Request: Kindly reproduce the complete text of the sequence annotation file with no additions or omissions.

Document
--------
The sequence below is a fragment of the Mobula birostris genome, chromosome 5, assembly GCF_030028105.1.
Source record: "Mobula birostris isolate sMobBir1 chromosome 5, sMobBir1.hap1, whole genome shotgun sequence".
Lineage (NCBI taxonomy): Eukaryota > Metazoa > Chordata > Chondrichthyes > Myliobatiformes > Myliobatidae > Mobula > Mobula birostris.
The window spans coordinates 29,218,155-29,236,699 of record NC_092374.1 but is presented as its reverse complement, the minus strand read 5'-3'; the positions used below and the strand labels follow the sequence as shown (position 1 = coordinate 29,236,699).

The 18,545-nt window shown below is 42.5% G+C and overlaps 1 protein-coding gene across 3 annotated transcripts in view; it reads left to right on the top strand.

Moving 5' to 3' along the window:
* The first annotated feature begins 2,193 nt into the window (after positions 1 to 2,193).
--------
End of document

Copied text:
The sequence below is a fragment of the Mobula birostris genome, chromosome 5, assembly GCF_030028105.1.
Source record: "Mobula birostris isolate sMobBir1 chromosome 5, sMobBir1.hap1, whole genome shotgun sequence".
Lineage (NCBI taxonomy): Eukaryota > Metazoa > Chordata > Chondrichthyes > Myliobatiformes > Myliobatidae > Mobula > Mobula birostris.
The window spans coordinates 29,218,155-29,236,699 of record NC_092374.1 but is presented as its reverse complement, the minus strand read 5'-3'; the positions used below and the strand labels follow the sequence as shown (position 1 = coordinate 29,236,699).

The 18,545-nt window shown below is 42.5% G+C and overlaps 1 protein-coding gene across 3 annotated transcripts in view; it reads left to right on the top strand.

Moving 5' to 3' along the window:
* The first annotated feature begins 2,193 nt into the window (after positions 1 to 2,193).